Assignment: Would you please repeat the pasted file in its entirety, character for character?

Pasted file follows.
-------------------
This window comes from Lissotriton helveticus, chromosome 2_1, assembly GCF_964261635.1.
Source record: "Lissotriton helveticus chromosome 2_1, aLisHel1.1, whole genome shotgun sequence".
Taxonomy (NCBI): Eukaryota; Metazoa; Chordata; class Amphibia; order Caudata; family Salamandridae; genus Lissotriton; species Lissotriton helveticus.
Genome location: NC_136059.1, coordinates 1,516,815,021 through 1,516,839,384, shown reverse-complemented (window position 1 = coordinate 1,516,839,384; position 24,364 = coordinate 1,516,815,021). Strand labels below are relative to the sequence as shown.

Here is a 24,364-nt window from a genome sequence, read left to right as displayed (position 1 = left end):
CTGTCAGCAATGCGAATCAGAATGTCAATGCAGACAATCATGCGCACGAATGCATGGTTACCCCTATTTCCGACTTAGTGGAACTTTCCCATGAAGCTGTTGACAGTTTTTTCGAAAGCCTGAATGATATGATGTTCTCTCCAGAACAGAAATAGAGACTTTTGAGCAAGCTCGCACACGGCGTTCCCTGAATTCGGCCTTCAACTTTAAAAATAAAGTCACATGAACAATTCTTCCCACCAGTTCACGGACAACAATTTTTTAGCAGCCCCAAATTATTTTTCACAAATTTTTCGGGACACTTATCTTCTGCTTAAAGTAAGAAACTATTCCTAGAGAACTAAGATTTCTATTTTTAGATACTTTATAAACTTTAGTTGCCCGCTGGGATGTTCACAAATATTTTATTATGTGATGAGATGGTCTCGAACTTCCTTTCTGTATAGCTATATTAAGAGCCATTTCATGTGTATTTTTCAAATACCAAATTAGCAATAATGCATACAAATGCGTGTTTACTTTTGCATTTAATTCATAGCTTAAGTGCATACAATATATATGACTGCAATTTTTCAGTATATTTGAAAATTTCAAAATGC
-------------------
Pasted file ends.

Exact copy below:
This window comes from Lissotriton helveticus, chromosome 2_1, assembly GCF_964261635.1.
Source record: "Lissotriton helveticus chromosome 2_1, aLisHel1.1, whole genome shotgun sequence".
Taxonomy (NCBI): Eukaryota; Metazoa; Chordata; class Amphibia; order Caudata; family Salamandridae; genus Lissotriton; species Lissotriton helveticus.
Genome location: NC_136059.1, coordinates 1,516,815,021 through 1,516,839,384, shown reverse-complemented (window position 1 = coordinate 1,516,839,384; position 24,364 = coordinate 1,516,815,021). Strand labels below are relative to the sequence as shown.

Here is a 24,364-nt window from a genome sequence, read left to right as displayed (position 1 = left end):
CTGTCAGCAATGCGAATCAGAATGTCAATGCAGACAATCATGCGCACGAATGCATGGTTACCCCTATTTCCGACTTAGTGGAACTTTCCCATGAAGCTGTTGACAGTTTTTTCGAAAGCCTGAATGATATGATGTTCTCTCCAGAACAGAAATAGAGACTTTTGAGCAAGCTCGCACACGGCGTTCCCTGAATTCGGCCTTCAACTTTAAAAATAAAGTCACATGAACAATTCTTCCCACCAGTTCACGGACAACAATTTTTTAGCAGCCCCAAATTATTTTTCACAAATTTTTCGGGACACTTATCTTCTGCTTAAAGTAAGAAACTATTCCTAGAGAACTAAGATTTCTATTTTTAGATACTTTATAAACTTTAGTTGCCCGCTGGGATGTTCACAAATATTTTATTATGTGATGAGATGGTCTCGAACTTCCTTTCTGTATAGCTATATTAAGAGCCATTTCATGTGTATTTTTCAAATACCAAATTAGCAATAATGCATACAAATGCGTGTTTACTTTTGCATTTAATTCATAGCTTAAGTGCATACAATATATATGACTGCAATTTTTCAGTATATTTGAAAATTTCAAAATGC